Wednesday, 22 September 2010
The current buzz around Tom McCarthy and his recent novel C strikes me as fascinating. Here is a novelist who deliberately aligns himself with the Modernist legacy of Joyce, Kafka and Beckett and furthermore openly admits to the influence of continental Post-Modern Theory on his approach. As if this weren't heretical enough, in the conversation between McCarthy and Lee Rourke (another interesting novelist) in last Saturday's Guardian:
he goes further in denouncing the traditions of "sentimental humanism" and its cult of the individual which still inform so much of our critical discourse, and in enthusiastically citing a whole raft of other coolly transgressive names ( Cocteau, Heidegger, Blanchot, Pound, Celan, Ballard, Mark E Smith) almost in the manner of an early 80's NME piece by Paul Morley - though needless to say with rather more substance than Morley ever managed.
This is hardly an original stance, of course (one wonders in fact whether McCarthy has his tongue at least half in his cheek when making some of his more ponderous statements); the blanket demonisation of "liberal humanism",for example, is one of the corner-stones of any undergraduate Literary Theory course. Yet because of the scant credence ordinarily granted to such intellectually-weighty pronouncements, their very abnormality coming from the mouth of an English novelist - that endemic retroist and rester-on-laurels, staunchly averse to ideas, theories or formal experiment - McCarthy comes across as remarkably refreshing and forward-looking.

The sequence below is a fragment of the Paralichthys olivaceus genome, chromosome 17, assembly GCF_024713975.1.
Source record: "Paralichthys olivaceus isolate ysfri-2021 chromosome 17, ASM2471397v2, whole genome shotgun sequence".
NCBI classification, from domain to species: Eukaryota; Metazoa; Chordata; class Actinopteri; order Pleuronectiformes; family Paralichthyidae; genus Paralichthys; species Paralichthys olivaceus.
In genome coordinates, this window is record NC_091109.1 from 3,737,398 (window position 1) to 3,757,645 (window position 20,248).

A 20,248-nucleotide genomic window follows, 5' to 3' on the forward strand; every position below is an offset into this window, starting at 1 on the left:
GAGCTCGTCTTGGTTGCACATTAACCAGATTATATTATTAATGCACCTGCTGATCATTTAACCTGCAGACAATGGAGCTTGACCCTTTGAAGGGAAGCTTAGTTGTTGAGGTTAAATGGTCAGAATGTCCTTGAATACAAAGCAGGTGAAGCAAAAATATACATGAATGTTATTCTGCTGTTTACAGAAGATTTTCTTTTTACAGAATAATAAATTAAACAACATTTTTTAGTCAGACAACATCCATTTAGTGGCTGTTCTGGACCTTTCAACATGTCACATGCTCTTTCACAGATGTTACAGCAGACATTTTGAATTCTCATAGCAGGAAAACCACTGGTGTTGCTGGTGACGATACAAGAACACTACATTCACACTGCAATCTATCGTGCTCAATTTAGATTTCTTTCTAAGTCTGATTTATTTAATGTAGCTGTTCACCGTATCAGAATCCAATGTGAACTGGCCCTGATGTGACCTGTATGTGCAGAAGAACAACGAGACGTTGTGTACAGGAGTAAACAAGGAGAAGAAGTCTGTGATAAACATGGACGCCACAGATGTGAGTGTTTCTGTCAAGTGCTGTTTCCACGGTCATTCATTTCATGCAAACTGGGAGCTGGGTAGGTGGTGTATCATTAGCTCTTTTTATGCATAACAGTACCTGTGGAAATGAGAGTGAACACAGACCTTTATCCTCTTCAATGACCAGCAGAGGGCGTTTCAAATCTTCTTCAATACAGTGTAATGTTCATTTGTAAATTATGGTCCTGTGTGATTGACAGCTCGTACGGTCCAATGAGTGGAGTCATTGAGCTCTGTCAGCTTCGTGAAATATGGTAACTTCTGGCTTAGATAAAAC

Moreover, the fact that C has not only been nominated for the Booker Prize, but is 9/4 Favourite to win, speaks perhaps of a groundswell of dissension among general readers, an inquisitive inkling that it might still be possible to do new and exhilarating things with the haggard old British novel.
All this is immensely heartening for writers like myself who also invariably take their bearings from the cross-currents of international Modernism and its later forms. Within the sphere of poetry, Identity Parade seems to indicate a similar desire to challenge and redefine the parameters of mainstream taste, although in McCarthy's terms we might still point to out-moded tendencies - default realism, autobiographical disclosure, a belief in 'personal voice' - which need debunking in British poetry as urgently as in the novel.